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Le Marginal
  • Composed by Ennio Morricone
  • Music Box Records / 2014 / 75m

A 1983 French crime thriller directed by Jacques Deray, Le Marginal stars Jean-Paul Belmondo as a policeman engaged in a personal battle to take down a Marseilles drugs lord.  The director described it as an “urban western” and picked Ennio Morricone as his composer after he had completed work on another Belmondo crime movie, Le Professionnel, a couple of years earlier.  His excellent music is largely based around a single theme, with a rock music feel thanks to the guitars and rhythm section.  In its opening album arrangement it’s a dynamic, pulsating piece, six minutes long (as are some of the variants).  Later on the album the composer turns the same melody into a love theme (“Pour Carole”) and the sweepingly dramatic “La droguée et le garçon”, which is strangely beautiful, almost dreamlike.

In “Thème classique”, the composer takes the stylised string writing he used to such famous effect in Maddalena‘s “Chi Mai” and Le Professionnel‘s “Le Vent, Le Cri” and builds another piece in a similar vein.  It’s not quite at the same level as those two extraordinary pieces, but still wonderful.  The style unexpectedly resurfaces in a suspense track, the two-part “Hypertension”, laden with tension.  It all flows beautifully, and the original album sequence (possibly dumping the two songs by Blizzard depending on your taste) which is recreated at the start of this album before the half hour of various alternative arrangements of the various pieces is absolutely brilliant, a dynamite programme of music.  Le Marginal is one of a number of hugely entertaining crime thriller scores Morricone wrote in the 1970s and 80s, with a killer main theme and it makes a compelling album (for those who know the composer primarily through his American scores, your point of reference is Frantic).  Music Box’s album slightly expands the 2002 GDM release and the sound quality is excellent (though in truth I’ll be playing the original LP sequence more than anything else).  Great score.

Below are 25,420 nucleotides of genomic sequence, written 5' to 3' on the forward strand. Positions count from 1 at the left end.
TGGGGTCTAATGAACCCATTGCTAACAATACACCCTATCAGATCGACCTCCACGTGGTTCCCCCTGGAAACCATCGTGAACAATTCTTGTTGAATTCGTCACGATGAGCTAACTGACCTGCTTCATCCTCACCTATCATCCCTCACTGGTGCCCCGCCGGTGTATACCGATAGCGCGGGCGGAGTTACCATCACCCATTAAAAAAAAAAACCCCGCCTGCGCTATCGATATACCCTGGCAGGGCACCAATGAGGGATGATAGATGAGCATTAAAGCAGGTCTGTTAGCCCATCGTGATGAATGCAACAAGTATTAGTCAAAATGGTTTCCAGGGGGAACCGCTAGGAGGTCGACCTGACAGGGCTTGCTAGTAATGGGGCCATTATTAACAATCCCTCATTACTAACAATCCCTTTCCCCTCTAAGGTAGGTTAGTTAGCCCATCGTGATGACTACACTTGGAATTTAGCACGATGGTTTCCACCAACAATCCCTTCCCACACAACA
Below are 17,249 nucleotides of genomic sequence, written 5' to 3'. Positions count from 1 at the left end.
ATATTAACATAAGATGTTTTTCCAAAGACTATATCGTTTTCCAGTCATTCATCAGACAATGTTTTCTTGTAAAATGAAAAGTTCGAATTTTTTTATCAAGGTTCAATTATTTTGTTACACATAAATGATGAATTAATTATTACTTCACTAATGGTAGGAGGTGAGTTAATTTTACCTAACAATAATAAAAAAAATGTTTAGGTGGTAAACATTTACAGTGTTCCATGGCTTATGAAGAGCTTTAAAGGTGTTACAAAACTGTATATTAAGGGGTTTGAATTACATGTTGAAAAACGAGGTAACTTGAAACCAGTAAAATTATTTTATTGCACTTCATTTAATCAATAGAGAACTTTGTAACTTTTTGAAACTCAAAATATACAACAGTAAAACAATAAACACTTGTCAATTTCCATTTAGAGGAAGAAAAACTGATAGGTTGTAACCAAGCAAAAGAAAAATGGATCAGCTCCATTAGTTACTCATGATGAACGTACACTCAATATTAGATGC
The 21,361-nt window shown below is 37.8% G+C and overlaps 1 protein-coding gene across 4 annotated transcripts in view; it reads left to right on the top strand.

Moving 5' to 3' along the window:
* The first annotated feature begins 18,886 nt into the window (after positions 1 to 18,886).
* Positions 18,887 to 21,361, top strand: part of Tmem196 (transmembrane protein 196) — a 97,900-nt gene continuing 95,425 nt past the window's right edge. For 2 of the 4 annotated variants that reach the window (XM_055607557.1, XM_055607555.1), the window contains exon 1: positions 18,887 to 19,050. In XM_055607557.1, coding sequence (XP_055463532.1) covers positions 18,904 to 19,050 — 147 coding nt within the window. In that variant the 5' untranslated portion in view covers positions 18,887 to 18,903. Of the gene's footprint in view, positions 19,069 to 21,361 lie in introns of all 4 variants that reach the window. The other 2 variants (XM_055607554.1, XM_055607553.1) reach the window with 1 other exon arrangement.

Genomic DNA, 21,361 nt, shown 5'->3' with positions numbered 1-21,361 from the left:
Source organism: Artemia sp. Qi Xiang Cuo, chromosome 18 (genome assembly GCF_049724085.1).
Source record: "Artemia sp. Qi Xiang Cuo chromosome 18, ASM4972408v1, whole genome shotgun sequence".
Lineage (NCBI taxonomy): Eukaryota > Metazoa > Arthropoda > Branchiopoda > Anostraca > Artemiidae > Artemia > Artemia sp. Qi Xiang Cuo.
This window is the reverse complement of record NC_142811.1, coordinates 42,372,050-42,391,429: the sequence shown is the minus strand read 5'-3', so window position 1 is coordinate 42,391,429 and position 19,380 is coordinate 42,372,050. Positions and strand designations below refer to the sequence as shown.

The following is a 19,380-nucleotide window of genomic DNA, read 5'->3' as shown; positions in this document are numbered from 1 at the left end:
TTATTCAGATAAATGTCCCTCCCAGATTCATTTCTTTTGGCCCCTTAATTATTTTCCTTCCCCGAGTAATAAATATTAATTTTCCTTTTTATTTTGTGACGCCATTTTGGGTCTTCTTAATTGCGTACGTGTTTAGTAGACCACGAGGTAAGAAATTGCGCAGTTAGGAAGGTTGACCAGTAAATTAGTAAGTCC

Rating: **** 1/2

See also:
Frantic Ennio Morricone | |

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  1. Kalman (Reply) on Thursday 26 June, 2014 at 19:03

    The main theme in itself is really worth 4 and a 1/2 stars, but the album as a whole is a chore to listen to from start to finish because that theme gets very boring after the 10th repeat and there’s no big differnces between the versions. A much shorter album presentation would have been better in this case.

    • James Southall (Reply) on Thursday 26 June, 2014 at 19:46

      I think the original LP presentation is terrific (before the repeats start).